At iCharts we’re always itching to showcase what iCharts does for marketers, publishers, journalists and freelance bloggers. Not in a features and benefits way, or through a tutorial video, but in a way that shows iCharts in-action, such as Inside the Olympics, to expose the bigger challenge we’re aiming to solve: how to share valuable information and stories in bite-size formats that are data driven. We believe at iCharts, that we’re on the path to solving that.
How Does iCharts Work?
Subscribers, free or paid, can create charts by syncing data sources to a cloud-based platform that enables real-time publishing with or without design elements, plus interactive features for extended in-chart data mining. Users can choose to share their charting masterpieces on a website, blog, social networks, or privately with peers and colleagues via .PDF or .PNG files.
Why Inside the Olympics?
The Olympics is a monumental event with a wide array of commentary and data that highlights factoids from past and present. Many will create and explore Olympic articles, photos and video content surrounding the event. But no one, to-date, has journaled an event via charts to quickly expose trending topics, while also documenting past and current events. iCharts aims to fill that gap, while showcasing to others how they too can create short format content with rich data and information to be shared, tweeted, pinned, blogged, curated for digital magazines, or embedded on a website without the extended effort of writing a traditional article, press release or blog post.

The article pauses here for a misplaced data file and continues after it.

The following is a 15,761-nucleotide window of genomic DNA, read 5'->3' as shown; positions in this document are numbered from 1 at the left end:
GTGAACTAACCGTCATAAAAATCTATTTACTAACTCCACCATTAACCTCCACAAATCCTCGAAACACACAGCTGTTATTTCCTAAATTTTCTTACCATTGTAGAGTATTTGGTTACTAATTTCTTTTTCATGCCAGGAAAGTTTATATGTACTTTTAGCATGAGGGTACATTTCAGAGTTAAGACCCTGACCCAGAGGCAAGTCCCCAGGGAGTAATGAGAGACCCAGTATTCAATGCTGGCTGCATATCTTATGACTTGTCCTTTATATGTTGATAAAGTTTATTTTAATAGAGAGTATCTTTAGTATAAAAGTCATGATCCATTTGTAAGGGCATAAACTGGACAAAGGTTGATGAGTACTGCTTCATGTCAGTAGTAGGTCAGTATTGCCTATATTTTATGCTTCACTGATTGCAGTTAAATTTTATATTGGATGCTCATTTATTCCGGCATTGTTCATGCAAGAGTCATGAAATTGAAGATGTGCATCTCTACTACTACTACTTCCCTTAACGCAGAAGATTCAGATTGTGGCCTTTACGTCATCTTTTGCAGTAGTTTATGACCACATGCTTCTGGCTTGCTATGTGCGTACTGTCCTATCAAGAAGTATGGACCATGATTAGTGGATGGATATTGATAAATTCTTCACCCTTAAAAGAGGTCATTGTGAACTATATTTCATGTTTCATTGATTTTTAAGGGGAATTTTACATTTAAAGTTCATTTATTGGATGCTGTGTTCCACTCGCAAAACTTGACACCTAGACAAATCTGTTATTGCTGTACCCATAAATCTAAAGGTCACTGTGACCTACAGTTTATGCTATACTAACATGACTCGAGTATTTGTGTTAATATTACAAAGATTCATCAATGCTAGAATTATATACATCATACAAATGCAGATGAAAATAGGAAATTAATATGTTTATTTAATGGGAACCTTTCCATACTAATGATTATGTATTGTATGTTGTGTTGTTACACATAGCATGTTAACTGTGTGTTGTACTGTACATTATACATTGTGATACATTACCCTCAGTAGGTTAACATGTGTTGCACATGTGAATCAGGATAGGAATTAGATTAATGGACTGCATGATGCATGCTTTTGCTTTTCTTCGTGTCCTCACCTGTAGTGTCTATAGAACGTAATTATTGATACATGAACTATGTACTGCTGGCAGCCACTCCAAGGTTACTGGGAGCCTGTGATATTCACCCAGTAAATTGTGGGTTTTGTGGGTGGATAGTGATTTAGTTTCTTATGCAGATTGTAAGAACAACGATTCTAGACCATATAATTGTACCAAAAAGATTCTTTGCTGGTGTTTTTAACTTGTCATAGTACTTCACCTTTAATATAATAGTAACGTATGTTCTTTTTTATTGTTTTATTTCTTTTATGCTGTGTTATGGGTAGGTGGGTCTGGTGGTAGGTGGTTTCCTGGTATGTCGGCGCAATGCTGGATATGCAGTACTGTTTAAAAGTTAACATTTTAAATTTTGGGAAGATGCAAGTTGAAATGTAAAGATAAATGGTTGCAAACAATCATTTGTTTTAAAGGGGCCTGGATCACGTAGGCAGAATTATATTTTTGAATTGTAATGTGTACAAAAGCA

Because iCharts’ platform is flexible to absorb big or small datasets, it makes it easy to chart news as-it-happens or showcase statistics from prior events. Most charts for “Inside the Olympics” are static stories pulled from data partners like Experian and open data sources such as Guardian Data. But real-time charts can also be applied with or without content licensing such as medal counts.
The application of this project is scalable across a wide array of other journalistic and marketing oriented projects. As long as the user is prepared with data sources (or free form fast facts), images to complement the story, marketable copy for the chart title and description, it is entirely feasible to replicate the approach for Inside the Olympics. It also should take no longer than an hour to produce a single chart from initial data upload to publish and share.
To follow Inside the Olympics or to learn more about iCharts, please visit http://www.icharts.net.